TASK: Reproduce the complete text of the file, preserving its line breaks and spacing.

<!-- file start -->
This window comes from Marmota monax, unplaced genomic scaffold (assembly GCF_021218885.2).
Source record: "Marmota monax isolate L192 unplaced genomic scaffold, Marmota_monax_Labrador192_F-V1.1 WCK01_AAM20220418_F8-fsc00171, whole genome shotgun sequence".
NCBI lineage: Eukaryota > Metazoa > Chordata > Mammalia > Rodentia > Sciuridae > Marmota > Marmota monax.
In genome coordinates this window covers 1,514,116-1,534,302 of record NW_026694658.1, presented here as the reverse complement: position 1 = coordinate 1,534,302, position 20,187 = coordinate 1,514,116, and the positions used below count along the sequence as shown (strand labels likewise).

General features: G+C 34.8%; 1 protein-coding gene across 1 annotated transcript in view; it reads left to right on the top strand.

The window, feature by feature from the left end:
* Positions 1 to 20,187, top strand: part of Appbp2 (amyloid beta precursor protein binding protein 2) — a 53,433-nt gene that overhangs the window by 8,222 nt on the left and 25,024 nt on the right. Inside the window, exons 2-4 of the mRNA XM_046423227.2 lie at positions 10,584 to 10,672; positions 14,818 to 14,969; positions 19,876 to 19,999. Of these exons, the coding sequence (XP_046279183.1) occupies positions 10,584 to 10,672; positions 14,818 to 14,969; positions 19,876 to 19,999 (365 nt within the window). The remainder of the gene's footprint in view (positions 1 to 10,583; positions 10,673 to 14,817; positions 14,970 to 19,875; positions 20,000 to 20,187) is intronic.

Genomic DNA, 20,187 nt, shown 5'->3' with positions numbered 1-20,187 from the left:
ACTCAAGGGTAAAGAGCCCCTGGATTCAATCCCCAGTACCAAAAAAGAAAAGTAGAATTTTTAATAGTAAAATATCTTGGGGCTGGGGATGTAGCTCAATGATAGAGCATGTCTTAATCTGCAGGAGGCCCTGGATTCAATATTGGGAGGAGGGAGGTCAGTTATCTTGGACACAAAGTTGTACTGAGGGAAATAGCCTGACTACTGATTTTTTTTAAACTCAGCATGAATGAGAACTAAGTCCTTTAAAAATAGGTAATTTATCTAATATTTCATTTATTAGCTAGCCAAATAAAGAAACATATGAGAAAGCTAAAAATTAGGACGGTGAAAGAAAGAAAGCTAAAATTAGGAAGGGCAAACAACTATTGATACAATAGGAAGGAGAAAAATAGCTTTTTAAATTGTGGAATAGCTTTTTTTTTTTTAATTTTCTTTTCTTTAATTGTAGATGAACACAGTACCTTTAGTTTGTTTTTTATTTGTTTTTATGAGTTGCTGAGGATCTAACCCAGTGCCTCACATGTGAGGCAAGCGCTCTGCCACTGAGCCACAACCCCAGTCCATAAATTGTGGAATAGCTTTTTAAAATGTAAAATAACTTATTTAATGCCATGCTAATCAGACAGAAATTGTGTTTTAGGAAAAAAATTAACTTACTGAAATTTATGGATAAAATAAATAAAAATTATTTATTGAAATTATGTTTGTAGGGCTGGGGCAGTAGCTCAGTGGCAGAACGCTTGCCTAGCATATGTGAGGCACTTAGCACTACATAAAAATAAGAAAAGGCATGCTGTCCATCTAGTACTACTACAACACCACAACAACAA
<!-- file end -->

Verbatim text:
This window comes from Marmota monax, unplaced genomic scaffold (assembly GCF_021218885.2).
Source record: "Marmota monax isolate L192 unplaced genomic scaffold, Marmota_monax_Labrador192_F-V1.1 WCK01_AAM20220418_F8-fsc00171, whole genome shotgun sequence".
NCBI lineage: Eukaryota > Metazoa > Chordata > Mammalia > Rodentia > Sciuridae > Marmota > Marmota monax.
In genome coordinates this window covers 1,514,116-1,534,302 of record NW_026694658.1, presented here as the reverse complement: position 1 = coordinate 1,534,302, position 20,187 = coordinate 1,514,116, and the positions used below count along the sequence as shown (strand labels likewise).

General features: G+C 34.8%; 1 protein-coding gene across 1 annotated transcript in view; it reads left to right on the top strand.

The window, feature by feature from the left end:
* Positions 1 to 20,187, top strand: part of Appbp2 (amyloid beta precursor protein binding protein 2) — a 53,433-nt gene that overhangs the window by 8,222 nt on the left and 25,024 nt on the right. Inside the window, exons 2-4 of the mRNA XM_046423227.2 lie at positions 10,584 to 10,672; positions 14,818 to 14,969; positions 19,876 to 19,999. Of these exons, the coding sequence (XP_046279183.1) occupies positions 10,584 to 10,672; positions 14,818 to 14,969; positions 19,876 to 19,999 (365 nt within the window). The remainder of the gene's footprint in view (positions 1 to 10,583; positions 10,673 to 14,817; positions 14,970 to 19,875; positions 20,000 to 20,187) is intronic.

Genomic DNA, 20,187 nt, shown 5'->3' with positions numbered 1-20,187 from the left:
ACTCAAGGGTAAAGAGCCCCTGGATTCAATCCCCAGTACCAAAAAAGAAAAGTAGAATTTTTAATAGTAAAATATCTTGGGGCTGGGGATGTAGCTCAATGATAGAGCATGTCTTAATCTGCAGGAGGCCCTGGATTCAATATTGGGAGGAGGGAGGTCAGTTATCTTGGACACAAAGTTGTACTGAGGGAAATAGCCTGACTACTGATTTTTTTTAAACTCAGCATGAATGAGAACTAAGTCCTTTAAAAATAGGTAATTTATCTAATATTTCATTTATTAGCTAGCCAAATAAAGAAACATATGAGAAAGCTAAAAATTAGGACGGTGAAAGAAAGAAAGCTAAAATTAGGAAGGGCAAACAACTATTGATACAATAGGAAGGAGAAAAATAGCTTTTTAAATTGTGGAATAGCTTTTTTTTTTTTAATTTTCTTTTCTTTAATTGTAGATGAACACAGTACCTTTAGTTTGTTTTTTATTTGTTTTTATGAGTTGCTGAGGATCTAACCCAGTGCCTCACATGTGAGGCAAGCGCTCTGCCACTGAGCCACAACCCCAGTCCATAAATTGTGGAATAGCTTTTTAAAATGTAAAATAACTTATTTAATGCCATGCTAATCAGACAGAAATTGTGTTTTAGGAAAAAAATTAACTTACTGAAATTTATGGATAAAATAAATAAAAATTATTTATTGAAATTATGTTTGTAGGGCTGGGGCAGTAGCTCAGTGGCAGAACGCTTGCCTAGCATATGTGAGGCACTTAGCACTACATAAAAATAAGAAAAGGCATGCTGTCCATCTAGTACTACTACAACACCACAACAACAA